Well, it’s been roughly half a month since Aaron Dames posted a link to the reductionist new Conspiracy Theories page over at America.gov. Within about a week, astute reader 5by5 would comment that the State Department is now deliberately downplaying the effects of depleted uranium, or at least equating its effects with those of tungsten. Of course, the healthy distrust so imbues Disinformation‘s readership that 5by5’s comment became quite popular.
As posted at The Buffalo Beast, a new article about how the State Department’s newest claims stand up against medical experts, the EPA, and those working closest with victims of heavy-metal poisoning:
Late this May, America.gov sought to clear the air on a wide variety of topics: aliens, anti-Semitism, Islam, fake moon landing stories, various 9/11 theories, government synthesized AIDS and more. The page is produced by the U.S. Department of State’s Bureau of International Information Programs and, as expected, they endorse none of their cataloged conspiracies. The Grassy Knoll was as obviously bunk as the Protocols of the Learned Elders of Zion, and that’s just as crazy as depleted uranium being more of a health risk than low-toxicity tungsten. With all the ideas given equal weight, the vibe is somewhere between Ted Kaczynski and Howard Hughes.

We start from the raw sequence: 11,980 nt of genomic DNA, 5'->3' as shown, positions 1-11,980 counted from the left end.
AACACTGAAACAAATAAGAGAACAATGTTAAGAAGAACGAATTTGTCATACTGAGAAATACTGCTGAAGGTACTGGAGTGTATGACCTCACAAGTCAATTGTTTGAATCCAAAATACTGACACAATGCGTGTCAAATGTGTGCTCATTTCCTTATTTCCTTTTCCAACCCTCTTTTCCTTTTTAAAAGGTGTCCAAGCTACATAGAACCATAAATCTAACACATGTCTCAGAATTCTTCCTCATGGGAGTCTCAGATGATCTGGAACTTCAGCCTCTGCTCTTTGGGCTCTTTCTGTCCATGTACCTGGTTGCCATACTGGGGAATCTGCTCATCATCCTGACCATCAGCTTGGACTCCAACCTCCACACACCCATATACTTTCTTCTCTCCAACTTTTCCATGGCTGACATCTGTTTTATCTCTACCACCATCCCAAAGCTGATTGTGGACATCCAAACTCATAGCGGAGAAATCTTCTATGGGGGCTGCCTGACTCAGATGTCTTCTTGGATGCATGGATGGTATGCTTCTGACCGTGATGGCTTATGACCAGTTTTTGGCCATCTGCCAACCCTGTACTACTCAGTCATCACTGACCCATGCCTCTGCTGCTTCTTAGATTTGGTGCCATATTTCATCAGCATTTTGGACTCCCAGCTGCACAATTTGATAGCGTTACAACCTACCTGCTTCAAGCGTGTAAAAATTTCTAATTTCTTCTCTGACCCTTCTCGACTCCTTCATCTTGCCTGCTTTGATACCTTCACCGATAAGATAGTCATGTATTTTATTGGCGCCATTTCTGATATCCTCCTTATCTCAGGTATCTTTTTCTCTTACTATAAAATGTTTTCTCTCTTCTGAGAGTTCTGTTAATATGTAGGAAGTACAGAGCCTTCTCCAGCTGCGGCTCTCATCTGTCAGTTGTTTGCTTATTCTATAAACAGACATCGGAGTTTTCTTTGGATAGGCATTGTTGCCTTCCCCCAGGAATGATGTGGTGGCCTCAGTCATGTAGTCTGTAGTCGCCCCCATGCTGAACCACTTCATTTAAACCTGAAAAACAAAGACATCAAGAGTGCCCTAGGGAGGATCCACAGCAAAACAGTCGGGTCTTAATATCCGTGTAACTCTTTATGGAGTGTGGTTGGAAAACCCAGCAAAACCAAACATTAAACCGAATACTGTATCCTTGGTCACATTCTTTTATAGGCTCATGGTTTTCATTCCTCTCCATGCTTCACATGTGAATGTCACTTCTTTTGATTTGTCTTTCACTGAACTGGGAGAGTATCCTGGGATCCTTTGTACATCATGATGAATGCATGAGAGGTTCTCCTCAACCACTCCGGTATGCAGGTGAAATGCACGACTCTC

It reminded me of Cass Sunstein, now administrator of the White House Office of Information and Regulatory Affairs, and his tone in a 1998 co-authored research paper called Conspiracy Theories. Sunstein is fascinated by how conspiracy theorists are led astray, and consequently Sunstein and co-author Adrian Vermeule repeatedly emphasize how peer pressure, concern for reputation and group dynamics produce beliefs that should not fall within normal consideration. Toward the beginning of the essay, the authors are willing to acknowledge some conspiracy theories’ essential truth. (The authors cite adults’ obvious conspiracy regarding Santa Claus’ existence.) But by the end of the essay, they consider conspiracy theories exclusively in the framework of a false belief that governments may or may not have some reason to subvert through various means. Too conveniently, the authors provide no rubric by which “the government” decides which conspiracy theories in question are false and require subversion.
An incessant consternation with conspiracy theories’ “self-sealing” nature influences Sunstein’s entire advisory study. And this consternation would seem almost naïve if the essay did not largely conclude with a tedious rumination on the meaning of the Freedom of Information Act, the selective necessity of government agencies disclosing information and Judicial Watch’s long attempt to get the entirety of the Pentagon 9/11 surveillance footage released to the public. The essay parrots the cliché that governments have enormous trouble keeping big secrets, but seems to spend an awfully long time contradicting that claim by evidencing how footage so sensational could and even should have been kept from the public for years on end…
[continues at The Buffalo Beast.